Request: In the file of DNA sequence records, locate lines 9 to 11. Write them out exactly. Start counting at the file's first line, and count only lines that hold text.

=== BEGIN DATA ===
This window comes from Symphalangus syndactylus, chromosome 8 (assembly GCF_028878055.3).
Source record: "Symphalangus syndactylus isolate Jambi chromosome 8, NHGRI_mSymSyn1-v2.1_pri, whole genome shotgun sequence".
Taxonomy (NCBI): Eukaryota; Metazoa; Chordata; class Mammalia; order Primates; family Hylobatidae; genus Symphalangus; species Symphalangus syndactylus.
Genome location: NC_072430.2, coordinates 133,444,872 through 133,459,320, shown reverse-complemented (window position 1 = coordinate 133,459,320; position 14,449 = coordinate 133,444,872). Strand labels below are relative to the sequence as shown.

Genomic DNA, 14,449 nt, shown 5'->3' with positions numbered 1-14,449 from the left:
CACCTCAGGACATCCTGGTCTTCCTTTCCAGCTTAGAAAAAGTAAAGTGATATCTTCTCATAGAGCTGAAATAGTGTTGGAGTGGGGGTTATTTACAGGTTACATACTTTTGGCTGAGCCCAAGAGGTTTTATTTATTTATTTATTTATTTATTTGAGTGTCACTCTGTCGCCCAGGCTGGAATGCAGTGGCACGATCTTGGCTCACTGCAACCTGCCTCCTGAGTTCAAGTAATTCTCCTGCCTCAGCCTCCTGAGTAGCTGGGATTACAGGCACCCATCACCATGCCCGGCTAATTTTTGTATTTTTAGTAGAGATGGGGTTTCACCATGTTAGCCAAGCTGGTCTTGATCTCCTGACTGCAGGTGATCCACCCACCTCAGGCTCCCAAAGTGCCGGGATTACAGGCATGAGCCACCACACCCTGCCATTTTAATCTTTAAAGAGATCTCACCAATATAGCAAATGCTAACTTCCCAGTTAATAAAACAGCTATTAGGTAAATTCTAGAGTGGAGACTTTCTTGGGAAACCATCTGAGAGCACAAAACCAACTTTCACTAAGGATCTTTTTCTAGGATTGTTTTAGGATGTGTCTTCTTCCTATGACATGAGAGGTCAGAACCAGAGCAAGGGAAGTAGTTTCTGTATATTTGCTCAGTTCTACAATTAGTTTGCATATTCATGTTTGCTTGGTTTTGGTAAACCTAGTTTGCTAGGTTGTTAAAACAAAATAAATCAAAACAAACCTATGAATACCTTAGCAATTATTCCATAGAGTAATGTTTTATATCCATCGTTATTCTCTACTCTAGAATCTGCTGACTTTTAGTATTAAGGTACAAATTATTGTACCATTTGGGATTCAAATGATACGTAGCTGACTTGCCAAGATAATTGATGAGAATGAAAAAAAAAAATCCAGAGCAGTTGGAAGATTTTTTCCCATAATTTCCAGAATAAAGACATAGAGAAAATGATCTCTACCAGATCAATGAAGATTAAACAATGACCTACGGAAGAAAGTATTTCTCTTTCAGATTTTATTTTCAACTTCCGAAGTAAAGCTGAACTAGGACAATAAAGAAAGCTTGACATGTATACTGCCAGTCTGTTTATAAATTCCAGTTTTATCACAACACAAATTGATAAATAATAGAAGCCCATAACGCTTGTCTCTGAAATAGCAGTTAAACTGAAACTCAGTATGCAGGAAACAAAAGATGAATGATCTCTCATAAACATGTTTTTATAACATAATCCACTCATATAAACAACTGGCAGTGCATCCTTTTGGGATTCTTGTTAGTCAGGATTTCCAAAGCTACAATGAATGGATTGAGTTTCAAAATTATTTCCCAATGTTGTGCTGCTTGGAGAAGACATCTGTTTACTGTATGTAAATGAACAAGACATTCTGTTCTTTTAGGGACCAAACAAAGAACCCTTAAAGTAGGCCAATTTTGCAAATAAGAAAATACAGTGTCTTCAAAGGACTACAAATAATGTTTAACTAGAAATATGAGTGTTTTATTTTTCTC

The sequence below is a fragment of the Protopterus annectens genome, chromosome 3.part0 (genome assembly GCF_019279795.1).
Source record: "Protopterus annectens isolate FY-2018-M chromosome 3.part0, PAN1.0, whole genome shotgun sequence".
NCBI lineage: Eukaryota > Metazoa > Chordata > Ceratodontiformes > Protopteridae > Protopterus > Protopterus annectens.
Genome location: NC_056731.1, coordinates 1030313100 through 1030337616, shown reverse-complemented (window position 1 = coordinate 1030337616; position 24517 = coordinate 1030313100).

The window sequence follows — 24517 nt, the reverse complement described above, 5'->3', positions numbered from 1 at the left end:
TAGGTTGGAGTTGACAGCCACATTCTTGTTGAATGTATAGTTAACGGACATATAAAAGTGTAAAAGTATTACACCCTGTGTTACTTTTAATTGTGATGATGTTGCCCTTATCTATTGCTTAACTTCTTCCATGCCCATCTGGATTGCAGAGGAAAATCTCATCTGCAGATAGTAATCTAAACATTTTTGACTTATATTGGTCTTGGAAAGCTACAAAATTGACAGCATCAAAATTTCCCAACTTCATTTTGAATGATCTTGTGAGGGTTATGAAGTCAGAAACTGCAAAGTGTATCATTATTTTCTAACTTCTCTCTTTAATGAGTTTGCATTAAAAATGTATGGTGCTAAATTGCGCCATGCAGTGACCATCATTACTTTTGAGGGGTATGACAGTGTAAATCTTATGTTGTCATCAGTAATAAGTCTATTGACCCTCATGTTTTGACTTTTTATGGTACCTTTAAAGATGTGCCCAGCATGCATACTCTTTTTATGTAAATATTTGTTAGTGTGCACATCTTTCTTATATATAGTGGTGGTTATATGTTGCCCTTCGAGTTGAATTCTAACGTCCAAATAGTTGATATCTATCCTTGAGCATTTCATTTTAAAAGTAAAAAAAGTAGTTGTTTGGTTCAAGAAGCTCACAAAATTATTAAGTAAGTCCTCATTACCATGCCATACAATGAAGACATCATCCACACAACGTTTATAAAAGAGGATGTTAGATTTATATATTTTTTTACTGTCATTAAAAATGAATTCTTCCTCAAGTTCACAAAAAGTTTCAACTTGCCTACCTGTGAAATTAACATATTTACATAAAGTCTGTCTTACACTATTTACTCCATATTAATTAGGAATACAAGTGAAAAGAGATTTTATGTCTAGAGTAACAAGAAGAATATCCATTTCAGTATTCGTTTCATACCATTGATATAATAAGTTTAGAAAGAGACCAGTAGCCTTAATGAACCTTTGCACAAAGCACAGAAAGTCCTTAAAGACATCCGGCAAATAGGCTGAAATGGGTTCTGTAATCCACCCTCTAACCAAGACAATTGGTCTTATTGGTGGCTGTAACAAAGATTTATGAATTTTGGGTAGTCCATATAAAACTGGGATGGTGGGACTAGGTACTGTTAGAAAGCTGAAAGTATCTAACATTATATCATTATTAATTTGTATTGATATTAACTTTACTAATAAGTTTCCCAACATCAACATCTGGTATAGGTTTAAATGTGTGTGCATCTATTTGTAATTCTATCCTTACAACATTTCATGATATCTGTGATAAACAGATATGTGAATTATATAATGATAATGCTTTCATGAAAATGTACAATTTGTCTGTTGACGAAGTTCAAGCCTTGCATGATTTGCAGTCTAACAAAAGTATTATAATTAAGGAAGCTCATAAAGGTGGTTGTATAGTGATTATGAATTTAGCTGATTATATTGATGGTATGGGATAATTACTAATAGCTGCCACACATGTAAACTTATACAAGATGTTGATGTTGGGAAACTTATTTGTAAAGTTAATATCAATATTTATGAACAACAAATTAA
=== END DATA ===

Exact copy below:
NCBI lineage: Eukaryota > Metazoa > Chordata > Ceratodontiformes > Protopteridae > Protopterus > Protopterus annectens.
Genome location: NC_056731.1, coordinates 1030313100 through 1030337616, shown reverse-complemented (window position 1 = coordinate 1030337616; position 24517 = coordinate 1030313100).

The window sequence follows — 24517 nt, the reverse complement described above, 5'->3', positions numbered from 1 at the left end: